Dear Roker Report,
The lack of a number nine, namely Ross Stewart and to a lesser degree Ellis Simms, has fostered many a ‘what if?’ discussion for the majority of the season, but what if we look at the ‘glass half full’ aspect as opposed to the negative implications?
Following the injuries suffered by Stewart at Middlesbrough and Fulham and the injury and recall by Everton of Simms, we found ourselves looking for new means from which to score.
The build up play needed to be measured, the passing short and accurate, the initial control and decision making optimal and most importantly, the pace and movement constant and consistent.
The notable team goals on the break have been breathless and have even gone viral, but what’s even more impressive is how we’ve gradually and patiently learned how to open up teams who are already set up to defend, with little space to play and little room for error.
Sunday’s winner against WBA was the epitome of this.
Switching play across the eighteen yard line facing banks of defence and midfield, and eventually coming out, encouraging WBA to press before bursting forward into the space created. Crisp, short, measured passes whilst in rapid transition, and virtually unstoppable.
So, the glass half full is that with a number nine, would we have had almost a whole season to learn these new methods?
We’ve involuntarily added and perhaps almost mastered another aspect to our attack, and next season we’ll hopefully have the services of arguably the best out-and-out striker in the league.
This build up play, patience and passing through the lines in the final third, having almost being forced on us due to lack of a number nine has unintentionally added a further attacking facet to our game and hopefully allowing versatility next year when we do have a striker capable of participating in both.
The threat of a cross to Stewart will only add to opponents’ defensive worries, opening up play and space to carry out what we’ve done in the final third for most of this season. And if it’s not on, we’ll have the option of a more direct through ball or a cross into the danger area.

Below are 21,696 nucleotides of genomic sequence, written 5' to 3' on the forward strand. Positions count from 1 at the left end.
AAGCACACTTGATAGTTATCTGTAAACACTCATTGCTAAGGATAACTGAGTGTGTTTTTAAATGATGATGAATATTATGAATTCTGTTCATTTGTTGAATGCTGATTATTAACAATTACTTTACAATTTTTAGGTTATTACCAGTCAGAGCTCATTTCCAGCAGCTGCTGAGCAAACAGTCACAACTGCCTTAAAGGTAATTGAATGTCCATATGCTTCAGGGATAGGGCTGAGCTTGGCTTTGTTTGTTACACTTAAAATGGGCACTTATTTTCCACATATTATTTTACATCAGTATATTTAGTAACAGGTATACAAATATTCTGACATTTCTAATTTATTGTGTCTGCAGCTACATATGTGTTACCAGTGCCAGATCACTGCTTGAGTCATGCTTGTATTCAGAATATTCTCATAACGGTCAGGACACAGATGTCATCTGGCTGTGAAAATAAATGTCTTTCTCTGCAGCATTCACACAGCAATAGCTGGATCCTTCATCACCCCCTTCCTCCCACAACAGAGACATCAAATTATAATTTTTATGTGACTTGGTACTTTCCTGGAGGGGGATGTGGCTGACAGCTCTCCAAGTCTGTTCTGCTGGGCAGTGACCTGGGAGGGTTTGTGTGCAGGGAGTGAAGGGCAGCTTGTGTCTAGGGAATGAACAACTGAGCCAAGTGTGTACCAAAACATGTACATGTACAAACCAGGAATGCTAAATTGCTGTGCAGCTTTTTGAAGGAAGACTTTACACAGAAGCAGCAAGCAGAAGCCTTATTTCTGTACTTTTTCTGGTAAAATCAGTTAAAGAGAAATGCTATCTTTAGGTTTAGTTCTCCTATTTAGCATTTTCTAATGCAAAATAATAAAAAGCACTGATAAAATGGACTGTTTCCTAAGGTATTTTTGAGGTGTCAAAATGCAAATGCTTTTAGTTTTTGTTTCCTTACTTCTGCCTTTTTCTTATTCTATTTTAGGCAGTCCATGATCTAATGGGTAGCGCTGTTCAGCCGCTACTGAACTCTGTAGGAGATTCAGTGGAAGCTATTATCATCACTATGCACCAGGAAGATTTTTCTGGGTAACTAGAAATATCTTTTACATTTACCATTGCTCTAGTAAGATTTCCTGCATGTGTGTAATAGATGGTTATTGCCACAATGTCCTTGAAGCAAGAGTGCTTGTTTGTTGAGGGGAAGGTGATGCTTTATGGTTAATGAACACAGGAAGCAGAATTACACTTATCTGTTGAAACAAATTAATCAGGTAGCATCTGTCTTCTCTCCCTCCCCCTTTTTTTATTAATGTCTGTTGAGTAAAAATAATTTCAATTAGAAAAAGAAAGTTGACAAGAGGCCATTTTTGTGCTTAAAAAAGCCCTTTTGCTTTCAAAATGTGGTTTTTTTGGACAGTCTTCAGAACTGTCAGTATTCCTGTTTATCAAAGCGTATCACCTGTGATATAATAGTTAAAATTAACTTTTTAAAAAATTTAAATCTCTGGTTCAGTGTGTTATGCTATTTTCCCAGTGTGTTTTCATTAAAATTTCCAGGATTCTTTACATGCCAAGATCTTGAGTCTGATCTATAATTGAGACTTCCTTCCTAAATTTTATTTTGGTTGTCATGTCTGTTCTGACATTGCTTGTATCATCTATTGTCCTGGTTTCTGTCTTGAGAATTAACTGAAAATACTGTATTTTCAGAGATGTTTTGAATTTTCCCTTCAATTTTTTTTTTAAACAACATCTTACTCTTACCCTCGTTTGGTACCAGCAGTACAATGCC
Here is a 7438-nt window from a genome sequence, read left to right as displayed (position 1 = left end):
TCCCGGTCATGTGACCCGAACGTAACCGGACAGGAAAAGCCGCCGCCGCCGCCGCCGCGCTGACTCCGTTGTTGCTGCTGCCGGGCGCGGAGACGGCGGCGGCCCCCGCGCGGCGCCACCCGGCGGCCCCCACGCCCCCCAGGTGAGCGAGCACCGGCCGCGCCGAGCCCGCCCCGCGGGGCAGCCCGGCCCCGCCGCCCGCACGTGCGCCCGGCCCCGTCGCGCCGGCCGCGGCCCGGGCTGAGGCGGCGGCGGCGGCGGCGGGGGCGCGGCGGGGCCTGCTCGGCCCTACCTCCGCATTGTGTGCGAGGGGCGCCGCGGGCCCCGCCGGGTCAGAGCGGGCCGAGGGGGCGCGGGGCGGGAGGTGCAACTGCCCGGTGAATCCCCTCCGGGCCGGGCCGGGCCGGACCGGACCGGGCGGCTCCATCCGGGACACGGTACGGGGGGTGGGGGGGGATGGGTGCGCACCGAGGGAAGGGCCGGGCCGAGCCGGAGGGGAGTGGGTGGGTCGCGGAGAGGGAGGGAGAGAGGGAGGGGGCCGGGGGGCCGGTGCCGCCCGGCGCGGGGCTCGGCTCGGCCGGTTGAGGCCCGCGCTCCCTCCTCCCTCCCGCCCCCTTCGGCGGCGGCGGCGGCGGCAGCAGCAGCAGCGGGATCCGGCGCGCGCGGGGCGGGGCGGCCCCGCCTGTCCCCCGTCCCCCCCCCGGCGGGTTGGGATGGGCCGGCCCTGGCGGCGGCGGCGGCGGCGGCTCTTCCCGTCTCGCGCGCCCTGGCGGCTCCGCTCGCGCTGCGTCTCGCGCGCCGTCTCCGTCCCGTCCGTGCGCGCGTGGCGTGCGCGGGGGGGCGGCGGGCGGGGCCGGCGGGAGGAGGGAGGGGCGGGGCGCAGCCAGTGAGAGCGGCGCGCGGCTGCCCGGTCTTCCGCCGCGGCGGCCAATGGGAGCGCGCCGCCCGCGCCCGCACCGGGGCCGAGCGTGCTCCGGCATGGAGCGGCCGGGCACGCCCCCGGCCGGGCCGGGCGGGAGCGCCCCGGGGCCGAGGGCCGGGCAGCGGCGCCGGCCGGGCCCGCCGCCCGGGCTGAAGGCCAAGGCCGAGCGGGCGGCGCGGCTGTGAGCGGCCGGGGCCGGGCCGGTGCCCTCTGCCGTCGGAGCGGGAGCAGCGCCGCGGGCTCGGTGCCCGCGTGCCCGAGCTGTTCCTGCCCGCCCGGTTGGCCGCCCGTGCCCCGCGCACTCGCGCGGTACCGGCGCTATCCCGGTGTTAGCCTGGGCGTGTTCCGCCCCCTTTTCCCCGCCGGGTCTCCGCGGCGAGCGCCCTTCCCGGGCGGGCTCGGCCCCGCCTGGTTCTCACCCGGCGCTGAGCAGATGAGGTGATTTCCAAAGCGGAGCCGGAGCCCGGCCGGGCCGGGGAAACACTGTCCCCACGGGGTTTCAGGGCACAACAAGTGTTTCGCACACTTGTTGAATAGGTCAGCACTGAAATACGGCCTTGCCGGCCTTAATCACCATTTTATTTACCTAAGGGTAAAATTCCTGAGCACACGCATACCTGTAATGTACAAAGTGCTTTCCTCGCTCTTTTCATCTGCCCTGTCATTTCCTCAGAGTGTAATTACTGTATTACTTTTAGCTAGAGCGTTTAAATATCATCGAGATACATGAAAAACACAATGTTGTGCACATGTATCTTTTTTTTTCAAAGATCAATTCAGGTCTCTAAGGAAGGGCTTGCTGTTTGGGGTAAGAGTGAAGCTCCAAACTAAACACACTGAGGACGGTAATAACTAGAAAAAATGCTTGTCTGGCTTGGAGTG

For this reason, I think Joe Gelhardt is a permanent signing we should pursue.
He’s a tenacious, aggressive and relentless player and despite only being 5’8, he’s done the best with what he’s got.
With Stewart engaging the big last man, we’d see Gelhardt with more time and space to turn in the ten role and face the goal. It’s a side of his game that’s been limited, but it’s also why he came so highly rated.
The future is bright with a young squad that Mowbray describes as having a ‘growth mindset’ and a feature no more evident than in the evolution of a more nuanced approach to attack: inexperienced but talented, receptive to instruction and fearless.
This season has been exponential in its improvement on the field and even more so in both the team’s and individual players’ realisation that they not only belong in the Championship, but they have what it takes to excel and succeed.
Whether it’s this season or the next, I’m here for the ride and I’m loving every minute of it.
Ed’s Note [Phil]: Hi, Steve. Thanks for your letter!
I couldn’t agree more with your point of how we’ve had to alter our style of attack to cope with the absence of Ross Stewart and Ellis Simms.
As you say, it’s enabled us to develop a game based on sharp and quick movements, superb spatial awareness and the confidence to attempt passes and to take risks in order to keep attacks moving.
The second goal against West Brom was certainly a showcase of these qualities and Dennis Cirkin’s finish was superb as well. I think it demonstrates just how well coached these players are, because some of the football we’ve played this season has been truly wonderful.
Regarding Joe Gelhardt, his recent upturn in form has taken me by surprise but it’s also been great to see.
He’s never let his head drop despite enduring some frustrating spells since he arrived, and I’m actually starting to wonder whether there might be the possibility of him returning to Wearside next season.